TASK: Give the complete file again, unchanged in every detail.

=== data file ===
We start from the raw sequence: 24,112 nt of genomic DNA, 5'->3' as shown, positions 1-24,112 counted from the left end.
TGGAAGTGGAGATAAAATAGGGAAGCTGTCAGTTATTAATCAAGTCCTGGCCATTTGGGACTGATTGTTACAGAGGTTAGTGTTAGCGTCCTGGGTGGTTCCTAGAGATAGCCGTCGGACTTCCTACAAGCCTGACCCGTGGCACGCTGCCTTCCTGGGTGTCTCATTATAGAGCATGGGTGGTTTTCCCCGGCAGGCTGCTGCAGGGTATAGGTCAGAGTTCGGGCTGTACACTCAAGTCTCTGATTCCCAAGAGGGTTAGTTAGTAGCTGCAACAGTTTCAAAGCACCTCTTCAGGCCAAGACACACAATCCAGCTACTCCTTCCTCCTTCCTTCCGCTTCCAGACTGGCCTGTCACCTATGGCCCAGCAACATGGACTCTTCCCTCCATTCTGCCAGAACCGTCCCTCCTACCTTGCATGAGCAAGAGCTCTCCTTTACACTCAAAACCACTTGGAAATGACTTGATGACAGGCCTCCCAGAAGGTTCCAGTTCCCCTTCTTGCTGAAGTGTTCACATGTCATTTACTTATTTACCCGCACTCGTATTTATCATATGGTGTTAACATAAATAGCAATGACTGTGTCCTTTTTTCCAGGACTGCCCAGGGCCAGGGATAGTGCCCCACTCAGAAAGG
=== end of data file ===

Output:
We start from the raw sequence: 24,112 nt of genomic DNA, 5'->3' as shown, positions 1-24,112 counted from the left end.
TGGAAGTGGAGATAAAATAGGGAAGCTGTCAGTTATTAATCAAGTCCTGGCCATTTGGGACTGATTGTTACAGAGGTTAGTGTTAGCGTCCTGGGTGGTTCCTAGAGATAGCCGTCGGACTTCCTACAAGCCTGACCCGTGGCACGCTGCCTTCCTGGGTGTCTCATTATAGAGCATGGGTGGTTTTCCCCGGCAGGCTGCTGCAGGGTATAGGTCAGAGTTCGGGCTGTACACTCAAGTCTCTGATTCCCAAGAGGGTTAGTTAGTAGCTGCAACAGTTTCAAAGCACCTCTTCAGGCCAAGACACACAATCCAGCTACTCCTTCCTCCTTCCTTCCGCTTCCAGACTGGCCTGTCACCTATGGCCCAGCAACATGGACTCTTCCCTCCATTCTGCCAGAACCGTCCCTCCTACCTTGCATGAGCAAGAGCTCTCCTTTACACTCAAAACCACTTGGAAATGACTTGATGACAGGCCTCCCAGAAGGTTCCAGTTCCCCTTCTTGCTGAAGTGTTCACATGTCATTTACTTATTTACCCGCACTCGTATTTATCATATGGTGTTAACATAAATAGCAATGACTGTGTCCTTTTTTCCAGGACTGCCCAGGGCCAGGGATAGTGCCCCACTCAGAAAGG